Burning the Britannica

Photo of the 11th Edition of Encyclopaedia Britannica by Stewart Butterfield via Flickr

Burning the Britannica

Print encyclopedias once occupied a privileged cultural position—even if owners seldom consulted them.

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2m 17sec

What is an encyclopedia worth? In its heyday, advertisers insisted that the Encyclopedia Britannica was invaluable, especially for young minds. “You should give your child as many tools for success as possible,” a Britannica advertisement in a British newspaper advised in 1983. “Especially a fine encyclopedia.”

And what a fine one it is: 44 million words, 30,000 pages, all the world’s knowledge on topics from the aardvark to Zoroastrianism. Julian Baggini, founding editor of The Philosopher’s Magazine, was lucky enough to own all 32 volumes. Then he resolved to burn them.

Baggini acted partly out of necessity, he explains in Aeon Magazine. He could find no room for the hulking volumes, which weighed four pounds each. Libraries, schools, and secondhand booksellers evinced no interest in them. Eventually the books were relegated to plastic storage boxes kept outside, where they attracted mold and muck. Baggini decided that only a bonfire could end the books’ waterlogged suffering, “both a funeral pyre to mourn the positive ideals they represented, and a celebration of the good things that superseded them.”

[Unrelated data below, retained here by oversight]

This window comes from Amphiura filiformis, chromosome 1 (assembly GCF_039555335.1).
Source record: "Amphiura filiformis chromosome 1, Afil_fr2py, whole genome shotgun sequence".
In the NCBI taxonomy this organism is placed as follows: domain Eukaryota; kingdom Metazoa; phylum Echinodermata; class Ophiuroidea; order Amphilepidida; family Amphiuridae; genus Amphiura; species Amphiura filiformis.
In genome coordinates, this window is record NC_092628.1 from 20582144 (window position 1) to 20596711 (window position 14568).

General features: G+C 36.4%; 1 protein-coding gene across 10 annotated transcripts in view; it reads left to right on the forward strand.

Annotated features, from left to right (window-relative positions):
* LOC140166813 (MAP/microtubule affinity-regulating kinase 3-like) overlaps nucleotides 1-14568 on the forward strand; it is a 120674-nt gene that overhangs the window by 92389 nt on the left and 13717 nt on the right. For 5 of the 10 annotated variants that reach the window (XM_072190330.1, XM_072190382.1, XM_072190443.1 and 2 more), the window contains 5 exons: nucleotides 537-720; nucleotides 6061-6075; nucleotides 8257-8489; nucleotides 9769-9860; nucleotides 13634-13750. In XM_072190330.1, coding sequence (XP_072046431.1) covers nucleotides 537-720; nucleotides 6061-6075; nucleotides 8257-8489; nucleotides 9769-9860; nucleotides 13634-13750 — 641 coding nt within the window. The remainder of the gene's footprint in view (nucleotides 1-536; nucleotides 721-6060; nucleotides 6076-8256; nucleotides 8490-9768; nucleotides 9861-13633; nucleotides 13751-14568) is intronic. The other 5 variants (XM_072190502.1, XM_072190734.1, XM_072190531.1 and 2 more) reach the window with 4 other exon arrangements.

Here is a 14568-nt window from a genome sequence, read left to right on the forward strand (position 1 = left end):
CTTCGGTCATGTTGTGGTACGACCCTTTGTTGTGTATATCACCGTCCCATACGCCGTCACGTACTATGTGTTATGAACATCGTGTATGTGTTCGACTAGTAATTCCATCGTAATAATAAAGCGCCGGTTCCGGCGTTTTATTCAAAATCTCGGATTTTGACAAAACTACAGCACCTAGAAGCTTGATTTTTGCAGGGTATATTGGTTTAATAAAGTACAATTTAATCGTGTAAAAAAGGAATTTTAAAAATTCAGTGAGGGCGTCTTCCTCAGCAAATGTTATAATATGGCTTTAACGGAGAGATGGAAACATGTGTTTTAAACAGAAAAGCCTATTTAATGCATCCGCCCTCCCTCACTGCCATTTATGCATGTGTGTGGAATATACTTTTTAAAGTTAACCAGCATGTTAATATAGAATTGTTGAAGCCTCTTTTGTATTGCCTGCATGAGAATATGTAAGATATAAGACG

How far the Britannica has fallen. In the 20th century, British families frequently broke the bank to own copies. Using funds normally earmarked for a telly or a sofa set, working-class households paid door-to-door salesmen on installment—known in English slang as the “never-never.”

Decades ago the books were sold as a tool to enlarge young minds, but modern Britannica admen convinced buyers that owning an encyclopedia would ensure worldly success for their children. The spin doctors called it “the Britannica Advantage.”

In reality, kids seldom consulted the imposing volumes. Parents “would have been better off spending half that money or less on books with beginnings, middles, and ends that children might actually read.”

Print encyclopedias themselves had undeniable flaws. A fair portion of their contents was instantly obsolete, and they were products of an era in which a select few served as the gatekeepers and guardians of knowledge.

It’s different these days. Even Britannica offers vast bodies of information at a fire-sale price: Monthly access to a constantly updated Web corpus starts at $1.99. In 2012, Encyclopedia Britannica Inc. announced that the print encyclopedia would be phased out.

The 32-volume print version did have a major advantage: It set a solid standard of legitimate knowledge, however rigid and ossified. “It’s hard to say which is worse,” Baggini writes, “an excessive deference to a small cultural elite or a hubbub of cyberchatter in which everyone feels not only entitled to an opinion but to a grateful audience for it.”

THE SOURCE: “Bibliocide” by Julian Baggini, in Aeon Magazine, March 6, 2013.


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